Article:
Lumbini "The Four Great Stupas of Central India ... The third one is situated in Kapilavastu, the city where the Buddha was born. The Asoka tree is still there but the city is already ruined. There is a stupa but no monks or inhabitants. The city is situated at the northernmost part of the country. The forests are mostly deserted and there are many bandits on the road. It is very difficult for those on pilgrimage to go safely." - From the diary of Hyecho
Mahabodhi Temple Complex "I arrived at the Mahabohdi monastery. I was very happy as my long cherished dream had been fulfilled. I expressed my humble wishes in a five-word poem: Untroubled by the long distance to Mahabohdi Unafraid that the deer park is far, Only the dangerous path worries me. Not caring how the evil wind blows. To visit the eight stupas is truly not easy. All places were burnt. How then could ones desire be fulfilled? With my eyes I saw it this very day." - From the diary of Hyecho
Mogao Caves "The travelogue was lost for many years until a fragment of it was rediscovered by Paul Pelliot in the Dunhuang grotto in China in 1908 and was subsequently translated into different languages over the years; the original version of Wang ocheonchukguk jeon. The original fragment is now in France." - Cultural Heritage Administration of Korea (CHA) Korean Heritage Summer Webzine 2011 (Vol.4.No.2)
Mount Wutai "After completing his journey across India, Central Asia and China, Hyecho returned to Changan early in the eleventh month of 727. Thereafter, he devoted himself to scriptural study and translation along with his teacher. In the fifth month of 780 he entered nirvana at Qinyuan Puti Temple on Mount Wutai in China." - Cultural Heritage Administration of Korea (CHA) Korean Heritage Summer Webzine 2011 (Vol.4.No.2)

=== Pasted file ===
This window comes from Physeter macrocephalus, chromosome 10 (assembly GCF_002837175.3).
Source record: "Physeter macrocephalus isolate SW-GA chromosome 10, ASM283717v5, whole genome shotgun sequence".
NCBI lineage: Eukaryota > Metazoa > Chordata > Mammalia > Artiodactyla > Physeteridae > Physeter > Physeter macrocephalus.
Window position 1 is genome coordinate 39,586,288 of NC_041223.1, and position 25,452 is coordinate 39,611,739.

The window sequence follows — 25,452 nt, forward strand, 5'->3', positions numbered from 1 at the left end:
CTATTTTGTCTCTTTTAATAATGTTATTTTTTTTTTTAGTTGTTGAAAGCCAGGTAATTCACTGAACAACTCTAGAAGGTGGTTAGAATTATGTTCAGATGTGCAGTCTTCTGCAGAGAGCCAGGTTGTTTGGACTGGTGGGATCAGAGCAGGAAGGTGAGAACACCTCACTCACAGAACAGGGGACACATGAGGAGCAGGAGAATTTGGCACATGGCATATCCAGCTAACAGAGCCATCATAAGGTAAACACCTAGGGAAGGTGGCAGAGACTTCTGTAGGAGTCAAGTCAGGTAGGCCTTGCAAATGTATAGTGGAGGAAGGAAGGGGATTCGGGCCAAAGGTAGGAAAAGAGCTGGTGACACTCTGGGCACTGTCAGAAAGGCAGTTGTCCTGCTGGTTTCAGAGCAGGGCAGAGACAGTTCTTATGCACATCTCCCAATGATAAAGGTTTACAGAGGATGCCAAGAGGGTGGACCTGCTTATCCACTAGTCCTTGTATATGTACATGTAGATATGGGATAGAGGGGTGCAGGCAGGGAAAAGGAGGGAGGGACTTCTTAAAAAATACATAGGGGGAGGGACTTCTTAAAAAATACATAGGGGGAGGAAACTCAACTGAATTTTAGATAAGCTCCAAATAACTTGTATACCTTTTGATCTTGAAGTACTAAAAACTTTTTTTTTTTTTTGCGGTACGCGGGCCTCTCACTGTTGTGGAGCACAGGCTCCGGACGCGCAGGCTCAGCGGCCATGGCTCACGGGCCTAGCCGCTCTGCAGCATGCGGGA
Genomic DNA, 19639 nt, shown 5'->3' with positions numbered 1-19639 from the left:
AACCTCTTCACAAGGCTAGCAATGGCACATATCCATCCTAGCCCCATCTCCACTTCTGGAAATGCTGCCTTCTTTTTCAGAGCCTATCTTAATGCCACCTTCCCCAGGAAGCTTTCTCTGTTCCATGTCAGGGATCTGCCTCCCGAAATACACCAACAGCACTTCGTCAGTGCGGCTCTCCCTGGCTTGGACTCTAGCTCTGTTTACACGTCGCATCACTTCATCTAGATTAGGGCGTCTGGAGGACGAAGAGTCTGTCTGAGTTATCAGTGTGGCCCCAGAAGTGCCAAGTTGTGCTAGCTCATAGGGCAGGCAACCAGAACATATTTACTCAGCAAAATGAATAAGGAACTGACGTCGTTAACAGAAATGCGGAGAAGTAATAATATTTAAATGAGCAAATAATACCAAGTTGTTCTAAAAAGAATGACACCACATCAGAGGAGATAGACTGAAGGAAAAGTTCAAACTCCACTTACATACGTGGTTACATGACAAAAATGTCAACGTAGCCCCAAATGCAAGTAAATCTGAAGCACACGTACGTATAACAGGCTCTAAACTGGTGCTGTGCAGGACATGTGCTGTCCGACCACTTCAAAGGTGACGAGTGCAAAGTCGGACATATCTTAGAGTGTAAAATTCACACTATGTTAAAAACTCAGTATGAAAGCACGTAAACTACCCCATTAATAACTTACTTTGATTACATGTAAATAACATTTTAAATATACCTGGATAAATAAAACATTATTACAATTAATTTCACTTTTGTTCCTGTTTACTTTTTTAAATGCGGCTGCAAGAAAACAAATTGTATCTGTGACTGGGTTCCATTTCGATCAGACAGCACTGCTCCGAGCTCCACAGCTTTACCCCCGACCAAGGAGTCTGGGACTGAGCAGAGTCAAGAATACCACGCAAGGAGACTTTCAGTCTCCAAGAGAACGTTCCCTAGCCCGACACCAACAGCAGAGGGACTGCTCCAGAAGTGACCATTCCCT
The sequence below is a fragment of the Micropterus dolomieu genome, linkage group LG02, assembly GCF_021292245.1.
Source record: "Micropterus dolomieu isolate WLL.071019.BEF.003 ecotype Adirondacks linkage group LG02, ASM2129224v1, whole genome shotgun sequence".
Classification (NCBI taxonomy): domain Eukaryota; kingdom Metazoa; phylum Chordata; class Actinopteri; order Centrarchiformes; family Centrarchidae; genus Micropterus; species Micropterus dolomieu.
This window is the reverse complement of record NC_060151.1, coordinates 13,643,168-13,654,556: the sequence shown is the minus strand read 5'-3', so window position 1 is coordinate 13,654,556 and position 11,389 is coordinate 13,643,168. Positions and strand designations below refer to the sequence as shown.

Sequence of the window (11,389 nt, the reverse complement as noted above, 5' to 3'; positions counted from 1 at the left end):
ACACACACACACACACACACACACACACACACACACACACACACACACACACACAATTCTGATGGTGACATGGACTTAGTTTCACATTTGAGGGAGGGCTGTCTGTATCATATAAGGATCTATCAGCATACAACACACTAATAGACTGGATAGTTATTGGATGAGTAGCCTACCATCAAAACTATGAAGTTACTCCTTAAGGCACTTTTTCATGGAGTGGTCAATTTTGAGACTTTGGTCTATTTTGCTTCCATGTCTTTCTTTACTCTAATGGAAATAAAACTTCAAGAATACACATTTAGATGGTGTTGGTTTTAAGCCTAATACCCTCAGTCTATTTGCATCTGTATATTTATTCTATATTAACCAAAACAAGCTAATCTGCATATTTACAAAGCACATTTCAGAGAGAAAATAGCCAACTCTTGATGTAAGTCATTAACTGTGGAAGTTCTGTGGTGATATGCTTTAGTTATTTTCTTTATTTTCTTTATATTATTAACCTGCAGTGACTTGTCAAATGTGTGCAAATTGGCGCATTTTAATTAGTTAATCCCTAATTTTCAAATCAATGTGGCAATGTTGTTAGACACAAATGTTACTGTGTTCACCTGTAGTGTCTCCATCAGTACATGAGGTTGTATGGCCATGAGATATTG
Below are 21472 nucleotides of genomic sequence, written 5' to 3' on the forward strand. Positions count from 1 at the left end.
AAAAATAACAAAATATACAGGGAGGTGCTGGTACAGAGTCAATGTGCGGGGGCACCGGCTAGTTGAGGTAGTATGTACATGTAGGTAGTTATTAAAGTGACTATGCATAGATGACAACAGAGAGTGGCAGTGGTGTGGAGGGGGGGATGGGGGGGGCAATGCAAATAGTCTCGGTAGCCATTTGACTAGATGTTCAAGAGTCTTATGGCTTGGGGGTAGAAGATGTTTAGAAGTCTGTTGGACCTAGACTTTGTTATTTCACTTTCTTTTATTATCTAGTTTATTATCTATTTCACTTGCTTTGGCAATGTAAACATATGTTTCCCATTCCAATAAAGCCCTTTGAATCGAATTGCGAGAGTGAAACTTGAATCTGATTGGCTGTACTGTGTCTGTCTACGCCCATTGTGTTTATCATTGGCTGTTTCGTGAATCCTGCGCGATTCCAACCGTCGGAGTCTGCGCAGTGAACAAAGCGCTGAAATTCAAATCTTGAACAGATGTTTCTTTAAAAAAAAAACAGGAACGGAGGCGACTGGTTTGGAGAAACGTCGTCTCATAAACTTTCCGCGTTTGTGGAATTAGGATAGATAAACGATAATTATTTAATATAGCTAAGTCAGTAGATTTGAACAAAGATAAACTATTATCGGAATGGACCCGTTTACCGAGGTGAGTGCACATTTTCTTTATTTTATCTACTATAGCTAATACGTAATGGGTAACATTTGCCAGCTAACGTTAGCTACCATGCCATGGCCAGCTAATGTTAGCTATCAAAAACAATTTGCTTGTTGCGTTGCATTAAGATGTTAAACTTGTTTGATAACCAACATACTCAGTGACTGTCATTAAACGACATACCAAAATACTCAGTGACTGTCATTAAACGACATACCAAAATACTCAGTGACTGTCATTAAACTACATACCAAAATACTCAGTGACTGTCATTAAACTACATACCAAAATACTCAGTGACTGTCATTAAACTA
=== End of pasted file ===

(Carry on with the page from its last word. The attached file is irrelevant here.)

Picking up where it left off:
Samarkand While most of the nominated monuments did not exist during Hyecho's time, the Afrosiab archaeological area was highly developed. It is also mentioned in the nomination file that Arab rulers turned ancient temples into mosques. "Only in Samarkand is there one monastery and monk, who does not know how to revere the 'Three Jewels'. In these countries of the Hu people, both the beard and hair are cut. People like to wear white caps made of cotton." - From the Diary of Hyecho
Silk Roads Chang'an-Tianshan Corridor "Hyecho was a monk who came to Tang from Xinluo (a state of North Korea) at his young age and later went on an oceanic route of pilgrimage to Sindhu from 723 to 727. He completed his work after he traveled east, central, south, west and north India and returned Chang'an, the capital of Tang Dynasty, via the Central Asia." - Nomination File
Taxila Travelling from Western India, "After three months, he reaches Punjab in the upper reaches of the Indus River. In a month's time, he passes through Taxila (in present-day Pakistan) and then enters Kashmir." - Northeast Asian History Foundation